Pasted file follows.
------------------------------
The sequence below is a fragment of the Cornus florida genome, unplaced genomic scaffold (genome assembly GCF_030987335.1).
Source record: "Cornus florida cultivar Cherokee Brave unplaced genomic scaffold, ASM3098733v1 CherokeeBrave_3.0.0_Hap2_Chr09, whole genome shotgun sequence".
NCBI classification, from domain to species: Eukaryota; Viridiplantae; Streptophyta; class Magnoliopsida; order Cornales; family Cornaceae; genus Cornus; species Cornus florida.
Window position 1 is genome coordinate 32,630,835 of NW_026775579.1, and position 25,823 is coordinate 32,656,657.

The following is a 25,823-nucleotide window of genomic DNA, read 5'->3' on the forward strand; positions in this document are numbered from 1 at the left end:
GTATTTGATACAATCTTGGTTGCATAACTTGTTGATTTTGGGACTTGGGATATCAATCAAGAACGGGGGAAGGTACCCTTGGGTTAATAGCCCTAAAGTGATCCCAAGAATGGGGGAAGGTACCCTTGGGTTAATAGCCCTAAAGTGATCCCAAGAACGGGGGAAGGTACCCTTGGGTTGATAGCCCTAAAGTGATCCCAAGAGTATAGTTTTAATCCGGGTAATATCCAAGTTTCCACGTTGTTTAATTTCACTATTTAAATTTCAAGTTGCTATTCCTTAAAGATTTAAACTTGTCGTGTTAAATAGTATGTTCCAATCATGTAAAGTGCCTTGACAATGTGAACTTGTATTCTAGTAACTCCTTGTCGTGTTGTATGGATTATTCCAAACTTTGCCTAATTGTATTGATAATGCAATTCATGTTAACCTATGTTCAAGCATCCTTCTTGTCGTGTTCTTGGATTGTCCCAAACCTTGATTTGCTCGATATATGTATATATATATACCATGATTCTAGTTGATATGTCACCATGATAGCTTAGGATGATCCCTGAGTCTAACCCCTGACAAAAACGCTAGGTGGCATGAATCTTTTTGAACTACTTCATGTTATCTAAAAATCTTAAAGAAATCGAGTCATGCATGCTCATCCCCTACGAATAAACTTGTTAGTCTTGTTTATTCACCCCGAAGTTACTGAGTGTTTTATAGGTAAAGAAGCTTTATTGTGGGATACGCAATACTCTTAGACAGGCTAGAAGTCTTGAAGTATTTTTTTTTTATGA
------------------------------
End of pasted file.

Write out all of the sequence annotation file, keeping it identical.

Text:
The sequence below is a fragment of the Cornus florida genome, unplaced genomic scaffold (genome assembly GCF_030987335.1).
Source record: "Cornus florida cultivar Cherokee Brave unplaced genomic scaffold, ASM3098733v1 CherokeeBrave_3.0.0_Hap2_Chr09, whole genome shotgun sequence".
NCBI classification, from domain to species: Eukaryota; Viridiplantae; Streptophyta; class Magnoliopsida; order Cornales; family Cornaceae; genus Cornus; species Cornus florida.
Window position 1 is genome coordinate 32,630,835 of NW_026775579.1, and position 25,823 is coordinate 32,656,657.

The following is a 25,823-nucleotide window of genomic DNA, read 5'->3' on the forward strand; positions in this document are numbered from 1 at the left end:
GTATTTGATACAATCTTGGTTGCATAACTTGTTGATTTTGGGACTTGGGATATCAATCAAGAACGGGGGAAGGTACCCTTGGGTTAATAGCCCTAAAGTGATCCCAAGAATGGGGGAAGGTACCCTTGGGTTAATAGCCCTAAAGTGATCCCAAGAACGGGGGAAGGTACCCTTGGGTTGATAGCCCTAAAGTGATCCCAAGAGTATAGTTTTAATCCGGGTAATATCCAAGTTTCCACGTTGTTTAATTTCACTATTTAAATTTCAAGTTGCTATTCCTTAAAGATTTAAACTTGTCGTGTTAAATAGTATGTTCCAATCATGTAAAGTGCCTTGACAATGTGAACTTGTATTCTAGTAACTCCTTGTCGTGTTGTATGGATTATTCCAAACTTTGCCTAATTGTATTGATAATGCAATTCATGTTAACCTATGTTCAAGCATCCTTCTTGTCGTGTTCTTGGATTGTCCCAAACCTTGATTTGCTCGATATATGTATATATATATACCATGATTCTAGTTGATATGTCACCATGATAGCTTAGGATGATCCCTGAGTCTAACCCCTGACAAAAACGCTAGGTGGCATGAATCTTTTTGAACTACTTCATGTTATCTAAAAATCTTAAAGAAATCGAGTCATGCATGCTCATCCCCTACGAATAAACTTGTTAGTCTTGTTTATTCACCCCGAAGTTACTGAGTGTTTTATAGGTAAAGAAGCTTTATTGTGGGATACGCAATACTCTTAGACAGGCTAGAAGTCTTGAAGTATTTTTTTTTTATGA